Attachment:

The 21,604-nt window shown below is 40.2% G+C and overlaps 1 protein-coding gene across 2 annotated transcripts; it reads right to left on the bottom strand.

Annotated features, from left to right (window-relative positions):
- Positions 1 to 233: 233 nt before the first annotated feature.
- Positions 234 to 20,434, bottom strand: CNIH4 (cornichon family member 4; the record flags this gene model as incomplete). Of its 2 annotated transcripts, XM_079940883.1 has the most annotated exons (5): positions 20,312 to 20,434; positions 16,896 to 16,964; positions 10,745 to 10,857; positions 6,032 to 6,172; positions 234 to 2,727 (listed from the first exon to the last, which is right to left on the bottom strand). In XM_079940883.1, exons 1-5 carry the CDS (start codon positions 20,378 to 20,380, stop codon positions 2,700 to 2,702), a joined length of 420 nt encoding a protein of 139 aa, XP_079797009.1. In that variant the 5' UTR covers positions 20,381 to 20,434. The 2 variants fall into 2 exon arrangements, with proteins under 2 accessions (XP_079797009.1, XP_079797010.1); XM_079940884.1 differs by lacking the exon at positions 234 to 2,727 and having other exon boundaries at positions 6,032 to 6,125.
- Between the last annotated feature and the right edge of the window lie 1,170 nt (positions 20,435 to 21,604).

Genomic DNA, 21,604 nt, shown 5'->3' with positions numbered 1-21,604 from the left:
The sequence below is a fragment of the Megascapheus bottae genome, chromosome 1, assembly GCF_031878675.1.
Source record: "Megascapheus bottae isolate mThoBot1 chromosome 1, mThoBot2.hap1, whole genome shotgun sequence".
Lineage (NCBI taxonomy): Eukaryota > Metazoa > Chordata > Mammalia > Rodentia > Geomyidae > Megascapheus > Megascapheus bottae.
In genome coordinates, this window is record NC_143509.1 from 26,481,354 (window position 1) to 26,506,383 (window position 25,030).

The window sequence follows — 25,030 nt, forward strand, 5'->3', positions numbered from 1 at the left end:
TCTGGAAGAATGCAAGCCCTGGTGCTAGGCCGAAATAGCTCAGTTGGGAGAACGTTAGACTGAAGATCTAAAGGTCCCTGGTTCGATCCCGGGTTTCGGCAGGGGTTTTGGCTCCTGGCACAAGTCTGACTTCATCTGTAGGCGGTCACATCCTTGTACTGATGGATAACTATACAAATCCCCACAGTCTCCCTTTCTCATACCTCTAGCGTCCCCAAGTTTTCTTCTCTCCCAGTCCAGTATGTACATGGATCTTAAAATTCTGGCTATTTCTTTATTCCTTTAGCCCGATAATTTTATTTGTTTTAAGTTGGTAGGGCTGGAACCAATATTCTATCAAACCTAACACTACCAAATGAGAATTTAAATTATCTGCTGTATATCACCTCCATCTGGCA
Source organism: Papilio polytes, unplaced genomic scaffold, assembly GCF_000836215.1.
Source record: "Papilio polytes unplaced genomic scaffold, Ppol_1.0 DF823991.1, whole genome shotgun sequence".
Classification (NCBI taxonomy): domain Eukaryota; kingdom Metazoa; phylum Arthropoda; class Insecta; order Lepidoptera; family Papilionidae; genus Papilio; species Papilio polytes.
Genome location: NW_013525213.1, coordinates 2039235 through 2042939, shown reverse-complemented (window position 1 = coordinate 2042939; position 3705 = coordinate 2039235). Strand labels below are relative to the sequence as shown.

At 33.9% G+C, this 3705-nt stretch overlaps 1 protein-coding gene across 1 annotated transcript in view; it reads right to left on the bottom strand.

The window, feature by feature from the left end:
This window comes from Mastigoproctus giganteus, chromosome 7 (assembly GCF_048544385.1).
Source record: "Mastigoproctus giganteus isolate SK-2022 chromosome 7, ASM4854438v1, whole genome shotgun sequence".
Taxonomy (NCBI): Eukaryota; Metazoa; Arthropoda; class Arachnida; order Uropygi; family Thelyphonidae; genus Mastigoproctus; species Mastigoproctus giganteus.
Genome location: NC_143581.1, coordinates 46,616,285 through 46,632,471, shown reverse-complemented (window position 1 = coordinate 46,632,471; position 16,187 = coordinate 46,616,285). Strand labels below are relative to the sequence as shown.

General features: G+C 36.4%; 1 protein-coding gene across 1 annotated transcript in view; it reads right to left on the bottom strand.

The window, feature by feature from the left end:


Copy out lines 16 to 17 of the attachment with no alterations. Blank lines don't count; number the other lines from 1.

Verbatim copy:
Genome location: NW_013525213.1, coordinates 2039235 through 2042939, shown reverse-complemented (window position 1 = coordinate 2042939; position 3705 = coordinate 2039235). Strand labels below are relative to the sequence as shown.

At 33.9% G+C, this 3705-nt stretch overlaps 1 protein-coding gene across 1 annotated transcript in view; it reads right to left on the bottom strand.